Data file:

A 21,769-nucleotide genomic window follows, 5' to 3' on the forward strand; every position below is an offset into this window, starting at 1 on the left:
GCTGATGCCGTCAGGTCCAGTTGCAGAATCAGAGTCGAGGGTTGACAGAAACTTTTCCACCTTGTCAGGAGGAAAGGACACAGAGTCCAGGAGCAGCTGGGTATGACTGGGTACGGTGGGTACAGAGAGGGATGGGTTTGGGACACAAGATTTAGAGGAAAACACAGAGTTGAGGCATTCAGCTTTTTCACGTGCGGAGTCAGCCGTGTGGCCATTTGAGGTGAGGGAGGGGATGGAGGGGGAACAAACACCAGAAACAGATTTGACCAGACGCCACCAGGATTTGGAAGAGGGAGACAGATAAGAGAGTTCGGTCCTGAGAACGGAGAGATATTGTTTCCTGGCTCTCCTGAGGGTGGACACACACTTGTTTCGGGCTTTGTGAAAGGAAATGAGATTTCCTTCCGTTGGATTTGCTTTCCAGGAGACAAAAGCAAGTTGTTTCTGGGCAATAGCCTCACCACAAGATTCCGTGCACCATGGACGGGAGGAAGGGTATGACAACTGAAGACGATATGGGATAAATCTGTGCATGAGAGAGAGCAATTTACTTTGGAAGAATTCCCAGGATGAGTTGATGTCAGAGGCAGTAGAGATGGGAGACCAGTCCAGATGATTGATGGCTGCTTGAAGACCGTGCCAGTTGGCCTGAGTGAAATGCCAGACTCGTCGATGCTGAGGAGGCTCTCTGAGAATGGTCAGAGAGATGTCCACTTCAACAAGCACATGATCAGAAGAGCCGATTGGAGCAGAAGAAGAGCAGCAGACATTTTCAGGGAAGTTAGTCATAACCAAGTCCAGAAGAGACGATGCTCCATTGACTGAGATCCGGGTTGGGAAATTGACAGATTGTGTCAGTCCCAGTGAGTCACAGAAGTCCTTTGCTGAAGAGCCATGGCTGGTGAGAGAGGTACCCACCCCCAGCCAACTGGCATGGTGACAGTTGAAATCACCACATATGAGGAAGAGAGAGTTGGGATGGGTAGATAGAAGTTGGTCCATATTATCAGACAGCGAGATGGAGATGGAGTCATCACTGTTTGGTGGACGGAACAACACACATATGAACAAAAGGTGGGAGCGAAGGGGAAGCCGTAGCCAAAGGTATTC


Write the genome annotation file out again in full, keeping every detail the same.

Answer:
A 21,769-nucleotide genomic window follows, 5' to 3' on the forward strand; every position below is an offset into this window, starting at 1 on the left:
GCTGATGCCGTCAGGTCCAGTTGCAGAATCAGAGTCGAGGGTTGACAGAAACTTTTCCACCTTGTCAGGAGGAAAGGACACAGAGTCCAGGAGCAGCTGGGTATGACTGGGTACGGTGGGTACAGAGAGGGATGGGTTTGGGACACAAGATTTAGAGGAAAACACAGAGTTGAGGCATTCAGCTTTTTCACGTGCGGAGTCAGCCGTGTGGCCATTTGAGGTGAGGGAGGGGATGGAGGGGGAACAAACACCAGAAACAGATTTGACCAGACGCCACCAGGATTTGGAAGAGGGAGACAGATAAGAGAGTTCGGTCCTGAGAACGGAGAGATATTGTTTCCTGGCTCTCCTGAGGGTGGACACACACTTGTTTCGGGCTTTGTGAAAGGAAATGAGATTTCCTTCCGTTGGATTTGCTTTCCAGGAGACAAAAGCAAGTTGTTTCTGGGCAATAGCCTCACCACAAGATTCCGTGCACCATGGACGGGAGGAAGGGTATGACAACTGAAGACGATATGGGATAAATCTGTGCATGAGAGAGAGCAATTTACTTTGGAAGAATTCCCAGGATGAGTTGATGTCAGAGGCAGTAGAGATGGGAGACCAGTCCAGATGATTGATGGCTGCTTGAAGACCGTGCCAGTTGGCCTGAGTGAAATGCCAGACTCGTCGATGCTGAGGAGGCTCTCTGAGAATGGTCAGAGAGATGTCCACTTCAACAAGCACATGATCAGAAGAGCCGATTGGAGCAGAAGAAGAGCAGCAGACATTTTCAGGGAAGTTAGTCATAACCAAGTCCAGAAGAGACGATGCTCCATTGACTGAGATCCGGGTTGGGAAATTGACAGATTGTGTCAGTCCCAGTGAGTCACAGAAGTCCTTTGCTGAAGAGCCATGGCTGGTGAGAGAGGTACCCACCCCCAGCCAACTGGCATGGTGACAGTTGAAATCACCACATATGAGGAAGAGAGAGTTGGGATGGGTAGATAGAAGTTGGTCCATATTATCAGACAGCGAGATGGAGATGGAGTCATCACTGTTTGGTGGACGGAACAACACACATATGAACAAAAGGTGGGAGCGAAGGGGAAGCCGTAGCCAAAGGTATTC